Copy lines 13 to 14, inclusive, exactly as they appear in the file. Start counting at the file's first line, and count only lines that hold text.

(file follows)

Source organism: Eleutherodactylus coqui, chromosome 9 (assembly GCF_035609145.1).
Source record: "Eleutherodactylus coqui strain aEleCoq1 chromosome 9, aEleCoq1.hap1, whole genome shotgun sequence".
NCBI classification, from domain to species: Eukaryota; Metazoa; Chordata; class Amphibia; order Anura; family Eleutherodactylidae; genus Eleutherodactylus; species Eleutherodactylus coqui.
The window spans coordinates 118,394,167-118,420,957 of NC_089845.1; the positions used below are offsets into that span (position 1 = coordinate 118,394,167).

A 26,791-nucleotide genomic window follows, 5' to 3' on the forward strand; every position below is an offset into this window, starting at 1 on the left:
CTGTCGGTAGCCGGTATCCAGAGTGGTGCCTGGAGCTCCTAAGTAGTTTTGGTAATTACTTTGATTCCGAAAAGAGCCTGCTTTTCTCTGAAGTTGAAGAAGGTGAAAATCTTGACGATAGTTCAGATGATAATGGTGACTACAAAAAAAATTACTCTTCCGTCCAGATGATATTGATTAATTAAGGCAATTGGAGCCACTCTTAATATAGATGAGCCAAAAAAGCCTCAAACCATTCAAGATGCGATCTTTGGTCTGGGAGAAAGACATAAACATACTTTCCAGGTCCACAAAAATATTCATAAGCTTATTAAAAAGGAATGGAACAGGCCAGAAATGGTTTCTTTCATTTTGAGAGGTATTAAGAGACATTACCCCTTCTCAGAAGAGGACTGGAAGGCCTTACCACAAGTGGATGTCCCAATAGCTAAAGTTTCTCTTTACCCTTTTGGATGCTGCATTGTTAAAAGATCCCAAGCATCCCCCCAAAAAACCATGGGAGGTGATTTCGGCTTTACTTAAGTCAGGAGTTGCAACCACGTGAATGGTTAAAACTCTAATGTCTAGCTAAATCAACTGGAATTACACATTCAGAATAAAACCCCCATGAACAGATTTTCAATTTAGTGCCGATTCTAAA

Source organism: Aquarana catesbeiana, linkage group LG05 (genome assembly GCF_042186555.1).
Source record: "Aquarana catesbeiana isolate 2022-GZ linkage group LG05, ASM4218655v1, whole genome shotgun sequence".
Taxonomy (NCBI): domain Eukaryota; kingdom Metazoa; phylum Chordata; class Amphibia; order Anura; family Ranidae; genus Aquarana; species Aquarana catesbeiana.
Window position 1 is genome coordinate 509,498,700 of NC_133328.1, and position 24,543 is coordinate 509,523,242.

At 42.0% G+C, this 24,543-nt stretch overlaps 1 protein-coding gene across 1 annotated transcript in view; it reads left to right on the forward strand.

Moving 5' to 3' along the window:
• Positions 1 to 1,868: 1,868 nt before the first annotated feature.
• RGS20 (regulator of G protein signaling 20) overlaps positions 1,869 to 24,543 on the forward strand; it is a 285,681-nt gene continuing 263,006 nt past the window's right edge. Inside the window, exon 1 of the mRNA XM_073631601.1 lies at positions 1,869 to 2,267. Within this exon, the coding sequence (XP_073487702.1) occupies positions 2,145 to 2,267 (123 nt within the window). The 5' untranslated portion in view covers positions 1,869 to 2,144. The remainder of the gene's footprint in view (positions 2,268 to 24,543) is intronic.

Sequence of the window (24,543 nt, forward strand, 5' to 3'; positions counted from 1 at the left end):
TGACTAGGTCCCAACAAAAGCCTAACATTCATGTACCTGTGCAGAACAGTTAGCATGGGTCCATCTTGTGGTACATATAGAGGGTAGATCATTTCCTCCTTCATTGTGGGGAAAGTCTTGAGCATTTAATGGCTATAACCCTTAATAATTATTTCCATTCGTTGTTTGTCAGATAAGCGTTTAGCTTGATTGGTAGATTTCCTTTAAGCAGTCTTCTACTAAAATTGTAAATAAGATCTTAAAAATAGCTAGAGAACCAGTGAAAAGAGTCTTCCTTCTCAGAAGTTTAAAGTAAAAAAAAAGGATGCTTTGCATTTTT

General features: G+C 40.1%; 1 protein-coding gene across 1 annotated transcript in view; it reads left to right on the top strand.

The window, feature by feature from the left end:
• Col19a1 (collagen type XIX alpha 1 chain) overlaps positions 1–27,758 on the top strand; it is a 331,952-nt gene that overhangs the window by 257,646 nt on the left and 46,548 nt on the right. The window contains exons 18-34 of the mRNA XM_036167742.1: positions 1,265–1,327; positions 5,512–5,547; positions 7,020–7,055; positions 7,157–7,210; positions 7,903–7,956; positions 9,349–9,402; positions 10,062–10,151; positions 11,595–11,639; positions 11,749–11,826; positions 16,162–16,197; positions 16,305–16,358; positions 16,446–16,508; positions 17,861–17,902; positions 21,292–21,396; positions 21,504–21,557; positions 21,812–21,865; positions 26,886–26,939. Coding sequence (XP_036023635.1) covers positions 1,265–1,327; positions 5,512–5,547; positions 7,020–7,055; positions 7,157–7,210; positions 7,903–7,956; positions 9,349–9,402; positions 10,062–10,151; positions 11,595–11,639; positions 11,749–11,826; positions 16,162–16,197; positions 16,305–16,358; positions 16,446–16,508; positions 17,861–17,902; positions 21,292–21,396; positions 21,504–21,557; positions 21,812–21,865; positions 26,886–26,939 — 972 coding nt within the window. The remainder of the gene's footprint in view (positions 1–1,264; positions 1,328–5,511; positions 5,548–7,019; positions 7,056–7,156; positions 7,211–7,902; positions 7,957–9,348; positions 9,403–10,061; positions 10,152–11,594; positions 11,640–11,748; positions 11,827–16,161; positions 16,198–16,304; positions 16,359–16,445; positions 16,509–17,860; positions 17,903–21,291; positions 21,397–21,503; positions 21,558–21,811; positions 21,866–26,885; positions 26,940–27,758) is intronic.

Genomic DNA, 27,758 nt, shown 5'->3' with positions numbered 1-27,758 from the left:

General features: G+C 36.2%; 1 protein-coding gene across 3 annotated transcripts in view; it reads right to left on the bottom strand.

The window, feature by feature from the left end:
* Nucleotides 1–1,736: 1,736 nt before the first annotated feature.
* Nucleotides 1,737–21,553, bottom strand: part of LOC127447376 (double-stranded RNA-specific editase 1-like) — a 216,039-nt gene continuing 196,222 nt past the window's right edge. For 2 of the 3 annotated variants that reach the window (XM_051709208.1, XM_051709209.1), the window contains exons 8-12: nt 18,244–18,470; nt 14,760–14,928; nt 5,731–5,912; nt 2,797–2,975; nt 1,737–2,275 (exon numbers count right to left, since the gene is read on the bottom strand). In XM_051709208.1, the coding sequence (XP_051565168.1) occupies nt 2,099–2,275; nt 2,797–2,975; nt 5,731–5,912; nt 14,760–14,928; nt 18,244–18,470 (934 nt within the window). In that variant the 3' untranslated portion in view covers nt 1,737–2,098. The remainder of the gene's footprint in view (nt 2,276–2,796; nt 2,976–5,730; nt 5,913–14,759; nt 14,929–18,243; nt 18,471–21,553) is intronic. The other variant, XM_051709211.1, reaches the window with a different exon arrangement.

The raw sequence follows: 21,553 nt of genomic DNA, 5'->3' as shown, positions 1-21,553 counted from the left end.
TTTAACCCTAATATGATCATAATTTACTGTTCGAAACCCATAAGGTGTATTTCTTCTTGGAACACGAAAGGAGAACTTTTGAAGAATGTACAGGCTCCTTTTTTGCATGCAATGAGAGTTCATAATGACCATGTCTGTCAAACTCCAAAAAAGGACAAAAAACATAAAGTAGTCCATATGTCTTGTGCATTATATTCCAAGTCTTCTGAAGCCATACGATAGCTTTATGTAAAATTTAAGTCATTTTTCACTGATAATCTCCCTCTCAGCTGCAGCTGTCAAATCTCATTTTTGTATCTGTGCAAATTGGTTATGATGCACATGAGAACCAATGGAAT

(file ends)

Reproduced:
• Positions 1 to 1,868: 1,868 nt before the first annotated feature.
• RGS20 (regulator of G protein signaling 20) overlaps positions 1,869 to 24,543 on the forward strand; it is a 285,681-nt gene continuing 263,006 nt past the window's right edge. Inside the window, exon 1 of the mRNA XM_073631601.1 lies at positions 1,869 to 2,267. Within this exon, the coding sequence (XP_073487702.1) occupies positions 2,145 to 2,267 (123 nt within the window). The 5' untranslated portion in view covers positions 1,869 to 2,144. The remainder of the gene's footprint in view (positions 2,268 to 24,543) is intronic.